The ‘biblical kiss’, as it appears in film, is the subject tackled by Boyles (after other authors examine it in the Bible, Judaism, Christianity, music, etc.). “Two categories of kiss from the Bible appear on film. First are scenes of familial or intimate kissing. … Second are scenes of kisses within a religious context…” The carefulness and thoroughness of the Encyclopedia are once again on display here. There is simply so much from the Bible which has impacted literally every corner of modern life.
    https://www.degruyter.com/view/EBR/MainLemma_666

    Labor (Childbirth) IV. Christianity E. World Christianity (Joanne Davis; London, United Kingdom)
    Davis notes in her contribution focusing on World Christianity, that “There are two concerns in World Christianity with respect to the biblical reception of labor and childbearing. The first concerns the significance of passages in the Bible … The second concern is the great incidence of maternal and infant death in childbirth.” Her description in what follows is incredibly informative. And her essay demonstrates, as though such were needed, the incredibly important contributions to biblical studies and religion that women are making and have made.
    https://www.degruyter.com/view/EBR/key_7c7b9afa-2c07-4585-b7f0-bd3b652627a2

    Lambert, Wilfred George (Alan Millard; Leamington Spa, United Kingdom)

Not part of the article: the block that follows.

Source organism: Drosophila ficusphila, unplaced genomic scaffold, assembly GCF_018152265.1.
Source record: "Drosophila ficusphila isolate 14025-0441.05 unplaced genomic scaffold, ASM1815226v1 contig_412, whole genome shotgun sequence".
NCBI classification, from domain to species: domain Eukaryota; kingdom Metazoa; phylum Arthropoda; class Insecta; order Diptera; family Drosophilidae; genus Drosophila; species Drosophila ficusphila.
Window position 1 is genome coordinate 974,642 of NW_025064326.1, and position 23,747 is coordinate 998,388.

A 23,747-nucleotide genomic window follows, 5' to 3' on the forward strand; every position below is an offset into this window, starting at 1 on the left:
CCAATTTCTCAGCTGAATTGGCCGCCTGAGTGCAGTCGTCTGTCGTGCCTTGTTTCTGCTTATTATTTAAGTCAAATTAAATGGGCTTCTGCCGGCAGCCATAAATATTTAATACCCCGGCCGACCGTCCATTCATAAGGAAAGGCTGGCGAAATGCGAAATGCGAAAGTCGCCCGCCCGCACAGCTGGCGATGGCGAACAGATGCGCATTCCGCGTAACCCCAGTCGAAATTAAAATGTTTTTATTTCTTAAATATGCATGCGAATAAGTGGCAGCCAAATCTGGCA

“Wilfred George Lambert (1926–2011), a leading Assyriologist, was born in Birmingham, England, studied at Cambridge University, moving from Classics to Hebrew and Akkadian under D. Winton Thomas and C. P. T. Winckworth, to graduate in 1950.” Lambert was a giant in the field and a fixture at the annual meeting of the Society for Old Testament Study. He deserves the immortalization he herein receives.

    Lamentations, Book of III. Christianity B. Medieval Times and Reformation Era (George Ferzoco; Bristol, United Kingdom)
    With respect to the Books of Lamentations in the Reformation and Post-Reformation periods, Ferzoco remarks, “It is not surprising that given this powerful presence in Christian spirituality, Lamentations has clear resonances in medieval literature. Key passages in the writings of Dante, Petrarch, Boccaccio, and Chaucer make clear allusions to this book.” The whole entry on Lamentations is quite good, and hence, commended.

    Lamentations, Book of V. Visual Arts (Paul Joyce; London, United Kingdom)
    Joyce’s examination of the book of Lamentations’ representations in the visual arts is superb. It teaches much with both wisdom and profundity.

    Laodicea I. Greco-Roman Antiquity and New Testament (Balbina Bäbler; Gottingen, Germany)
    Laodicea, famous from the book of Revelation, is here fully described as a locale in Greco-Roman antiquity and New Testament times. ‘The city was well known for its medical school…’ and many other fascinating facts are presented.

    Lazy, Idle VI. Visual Arts (Ayla Lepine; Cambridge, United Kingdom)
    The subject as understood by visual artists is considered beautifully and includes reference to my favorite artist: “In Albrecht Dürer’s interpretation, Christ’s alertness to the presence of the angel in the upper left of the image is directly contrasted with an apostle poignantly resting his exhausted weight on a tree stump.” There is much to learn of laziness indeed.